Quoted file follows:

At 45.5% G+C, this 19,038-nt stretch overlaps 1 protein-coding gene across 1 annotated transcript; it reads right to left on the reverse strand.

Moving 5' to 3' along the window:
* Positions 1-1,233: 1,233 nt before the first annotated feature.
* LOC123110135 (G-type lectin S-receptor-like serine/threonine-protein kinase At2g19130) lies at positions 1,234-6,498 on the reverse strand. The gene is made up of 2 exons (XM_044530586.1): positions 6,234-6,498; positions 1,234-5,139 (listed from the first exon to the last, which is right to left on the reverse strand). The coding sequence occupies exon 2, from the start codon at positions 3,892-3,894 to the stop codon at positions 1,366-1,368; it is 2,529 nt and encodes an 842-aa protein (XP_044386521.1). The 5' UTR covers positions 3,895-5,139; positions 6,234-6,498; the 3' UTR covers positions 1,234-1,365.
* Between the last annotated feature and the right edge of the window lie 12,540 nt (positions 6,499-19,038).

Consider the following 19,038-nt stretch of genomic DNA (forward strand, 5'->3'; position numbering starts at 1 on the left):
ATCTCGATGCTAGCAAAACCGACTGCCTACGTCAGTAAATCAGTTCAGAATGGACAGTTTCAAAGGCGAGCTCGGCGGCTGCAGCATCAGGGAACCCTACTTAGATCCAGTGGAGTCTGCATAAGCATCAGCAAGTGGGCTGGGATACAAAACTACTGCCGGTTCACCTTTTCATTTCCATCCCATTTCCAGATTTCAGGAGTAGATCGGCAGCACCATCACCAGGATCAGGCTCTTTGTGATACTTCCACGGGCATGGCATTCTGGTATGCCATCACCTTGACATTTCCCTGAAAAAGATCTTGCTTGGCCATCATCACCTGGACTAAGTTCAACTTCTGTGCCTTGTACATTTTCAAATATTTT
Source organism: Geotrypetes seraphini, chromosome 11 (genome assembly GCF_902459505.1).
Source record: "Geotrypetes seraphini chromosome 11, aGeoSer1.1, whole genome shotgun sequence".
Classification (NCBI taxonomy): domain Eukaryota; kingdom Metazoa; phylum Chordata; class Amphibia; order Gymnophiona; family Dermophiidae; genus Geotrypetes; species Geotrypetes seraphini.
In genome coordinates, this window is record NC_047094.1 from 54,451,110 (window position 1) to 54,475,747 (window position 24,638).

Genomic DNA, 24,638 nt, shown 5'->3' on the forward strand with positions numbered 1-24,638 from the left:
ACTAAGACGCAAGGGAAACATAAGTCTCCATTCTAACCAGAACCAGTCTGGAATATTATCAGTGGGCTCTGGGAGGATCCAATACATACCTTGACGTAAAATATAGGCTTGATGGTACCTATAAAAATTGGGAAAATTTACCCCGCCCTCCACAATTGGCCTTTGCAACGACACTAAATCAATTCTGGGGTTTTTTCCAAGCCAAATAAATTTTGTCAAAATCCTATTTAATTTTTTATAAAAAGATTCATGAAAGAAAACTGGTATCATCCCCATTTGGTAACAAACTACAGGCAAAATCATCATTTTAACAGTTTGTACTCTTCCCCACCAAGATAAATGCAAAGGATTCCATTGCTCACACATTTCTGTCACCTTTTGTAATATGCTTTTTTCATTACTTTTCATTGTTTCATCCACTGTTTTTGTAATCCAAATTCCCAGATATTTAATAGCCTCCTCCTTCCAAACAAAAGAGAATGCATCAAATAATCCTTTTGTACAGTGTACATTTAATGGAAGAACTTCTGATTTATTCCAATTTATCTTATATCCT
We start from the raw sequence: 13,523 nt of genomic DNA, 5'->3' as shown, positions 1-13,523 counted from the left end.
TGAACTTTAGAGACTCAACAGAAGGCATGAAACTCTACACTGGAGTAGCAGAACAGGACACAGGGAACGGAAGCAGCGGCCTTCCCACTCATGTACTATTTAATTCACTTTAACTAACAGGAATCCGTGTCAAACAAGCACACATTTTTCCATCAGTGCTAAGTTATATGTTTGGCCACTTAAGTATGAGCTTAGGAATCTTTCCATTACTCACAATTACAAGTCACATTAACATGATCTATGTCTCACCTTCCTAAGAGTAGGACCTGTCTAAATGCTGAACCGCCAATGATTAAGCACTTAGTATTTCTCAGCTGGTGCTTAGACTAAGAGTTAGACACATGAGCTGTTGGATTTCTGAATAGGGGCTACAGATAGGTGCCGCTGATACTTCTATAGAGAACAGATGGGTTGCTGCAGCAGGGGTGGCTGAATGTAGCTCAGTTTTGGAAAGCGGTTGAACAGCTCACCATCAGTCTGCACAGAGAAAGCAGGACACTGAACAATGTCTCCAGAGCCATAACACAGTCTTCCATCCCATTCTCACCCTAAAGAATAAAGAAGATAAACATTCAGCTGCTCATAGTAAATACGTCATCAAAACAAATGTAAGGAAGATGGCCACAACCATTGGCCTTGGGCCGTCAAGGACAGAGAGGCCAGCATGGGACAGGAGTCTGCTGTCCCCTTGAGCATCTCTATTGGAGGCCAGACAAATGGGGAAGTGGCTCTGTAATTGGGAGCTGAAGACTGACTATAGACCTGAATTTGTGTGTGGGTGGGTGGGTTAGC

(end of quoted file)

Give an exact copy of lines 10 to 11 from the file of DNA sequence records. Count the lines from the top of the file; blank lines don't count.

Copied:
Classification (NCBI taxonomy): domain Eukaryota; kingdom Metazoa; phylum Chordata; class Amphibia; order Gymnophiona; family Dermophiidae; genus Geotrypetes; species Geotrypetes seraphini.
In genome coordinates, this window is record NC_047094.1 from 54,451,110 (window position 1) to 54,475,747 (window position 24,638).